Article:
QuestionInfants are “hard-wired” to be interested in their caregivers and others from the moment of birth. This inevitably leads to social interactions with those interesting people, and ultimately facilitates attachment to them. Given their natural social tendencies, from the first few weeks of life infants connect socially and emotionally with their caregivers in give-and-take exchanges, mimicking verbal interactions of older individuals. These exchanges reflect a caregiver-infant synchrony that is important for the child’s healthy development.Sadly, not all infants are exposed to environments that provide interesting social interactions with others. Worldwide, many orphanages and other institutions that provide care for infants do not have enough staff to provide adequate nurturance and social interaction. As a result, infants are left in their cribs unattended, other than to be fed or have their diaper changed. In what ways do you think this problem affects the psychosocial development of children, and what can be done to minimize those effects?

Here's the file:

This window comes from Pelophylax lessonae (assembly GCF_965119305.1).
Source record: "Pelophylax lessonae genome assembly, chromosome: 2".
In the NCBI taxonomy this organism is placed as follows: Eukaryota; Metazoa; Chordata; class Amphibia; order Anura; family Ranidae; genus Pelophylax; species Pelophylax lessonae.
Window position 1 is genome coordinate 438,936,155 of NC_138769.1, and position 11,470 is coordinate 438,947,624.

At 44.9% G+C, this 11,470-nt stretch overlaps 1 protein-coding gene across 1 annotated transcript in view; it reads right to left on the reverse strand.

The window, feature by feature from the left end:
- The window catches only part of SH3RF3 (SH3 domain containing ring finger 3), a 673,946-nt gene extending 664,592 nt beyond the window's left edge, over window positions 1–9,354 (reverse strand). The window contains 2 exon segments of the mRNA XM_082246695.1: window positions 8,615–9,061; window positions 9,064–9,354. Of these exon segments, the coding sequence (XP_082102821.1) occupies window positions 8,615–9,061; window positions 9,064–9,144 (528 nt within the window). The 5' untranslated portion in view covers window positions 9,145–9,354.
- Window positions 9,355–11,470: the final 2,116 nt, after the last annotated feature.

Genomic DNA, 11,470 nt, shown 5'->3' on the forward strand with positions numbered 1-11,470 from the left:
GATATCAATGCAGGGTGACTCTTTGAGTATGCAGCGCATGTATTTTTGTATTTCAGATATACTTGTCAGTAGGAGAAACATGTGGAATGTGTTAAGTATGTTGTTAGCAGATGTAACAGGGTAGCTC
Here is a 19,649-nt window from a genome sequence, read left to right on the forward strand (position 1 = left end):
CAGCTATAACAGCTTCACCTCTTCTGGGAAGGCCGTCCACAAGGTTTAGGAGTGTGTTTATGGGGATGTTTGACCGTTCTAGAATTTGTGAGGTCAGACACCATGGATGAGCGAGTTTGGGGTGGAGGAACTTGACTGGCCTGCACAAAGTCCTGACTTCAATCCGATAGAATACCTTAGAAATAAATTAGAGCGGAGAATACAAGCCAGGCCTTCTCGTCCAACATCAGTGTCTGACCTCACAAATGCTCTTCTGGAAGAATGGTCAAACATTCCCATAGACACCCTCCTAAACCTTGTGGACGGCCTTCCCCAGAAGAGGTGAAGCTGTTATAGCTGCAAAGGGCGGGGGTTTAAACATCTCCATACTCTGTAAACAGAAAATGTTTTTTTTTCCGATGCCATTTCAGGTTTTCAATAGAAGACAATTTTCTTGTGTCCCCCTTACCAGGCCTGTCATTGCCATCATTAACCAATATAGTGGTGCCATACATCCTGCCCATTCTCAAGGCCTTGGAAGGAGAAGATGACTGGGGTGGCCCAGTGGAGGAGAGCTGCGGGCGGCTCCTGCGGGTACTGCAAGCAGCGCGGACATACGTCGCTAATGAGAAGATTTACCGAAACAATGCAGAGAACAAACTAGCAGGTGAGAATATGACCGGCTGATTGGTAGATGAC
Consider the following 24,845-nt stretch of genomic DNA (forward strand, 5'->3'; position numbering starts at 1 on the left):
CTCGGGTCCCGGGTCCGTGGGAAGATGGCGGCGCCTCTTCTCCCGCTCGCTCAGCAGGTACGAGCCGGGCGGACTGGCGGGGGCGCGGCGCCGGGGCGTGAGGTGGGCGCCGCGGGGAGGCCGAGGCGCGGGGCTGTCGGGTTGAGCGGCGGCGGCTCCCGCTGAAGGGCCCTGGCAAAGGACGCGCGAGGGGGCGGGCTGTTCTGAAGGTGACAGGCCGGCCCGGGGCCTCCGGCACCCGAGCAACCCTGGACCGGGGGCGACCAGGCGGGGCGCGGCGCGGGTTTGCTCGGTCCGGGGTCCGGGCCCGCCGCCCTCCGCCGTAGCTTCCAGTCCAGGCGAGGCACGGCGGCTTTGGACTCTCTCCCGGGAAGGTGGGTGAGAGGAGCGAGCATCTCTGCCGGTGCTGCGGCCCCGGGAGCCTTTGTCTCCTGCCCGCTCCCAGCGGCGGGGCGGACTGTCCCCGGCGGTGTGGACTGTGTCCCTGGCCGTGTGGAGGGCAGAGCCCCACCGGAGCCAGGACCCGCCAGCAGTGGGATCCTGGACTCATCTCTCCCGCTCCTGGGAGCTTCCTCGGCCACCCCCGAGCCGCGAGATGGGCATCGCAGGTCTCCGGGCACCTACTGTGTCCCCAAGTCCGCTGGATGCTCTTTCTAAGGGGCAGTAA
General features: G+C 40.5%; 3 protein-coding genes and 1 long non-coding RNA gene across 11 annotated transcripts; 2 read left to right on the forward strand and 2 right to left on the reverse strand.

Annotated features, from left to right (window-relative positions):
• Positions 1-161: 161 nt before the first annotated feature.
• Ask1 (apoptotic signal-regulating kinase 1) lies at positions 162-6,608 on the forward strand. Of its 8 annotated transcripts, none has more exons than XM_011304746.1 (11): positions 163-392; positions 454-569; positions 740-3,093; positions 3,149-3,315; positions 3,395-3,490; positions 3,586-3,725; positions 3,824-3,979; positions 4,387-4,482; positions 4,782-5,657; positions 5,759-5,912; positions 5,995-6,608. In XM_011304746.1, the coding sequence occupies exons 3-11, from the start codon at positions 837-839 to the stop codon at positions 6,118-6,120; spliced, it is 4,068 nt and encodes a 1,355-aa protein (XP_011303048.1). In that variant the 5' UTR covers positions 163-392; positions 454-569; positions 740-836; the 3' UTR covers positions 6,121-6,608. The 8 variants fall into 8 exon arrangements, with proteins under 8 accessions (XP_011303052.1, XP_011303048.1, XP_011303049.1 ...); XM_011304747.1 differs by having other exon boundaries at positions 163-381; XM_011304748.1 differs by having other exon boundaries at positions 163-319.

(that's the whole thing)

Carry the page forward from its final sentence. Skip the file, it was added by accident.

Infants are “hard-wired” to be interested in their caregivers
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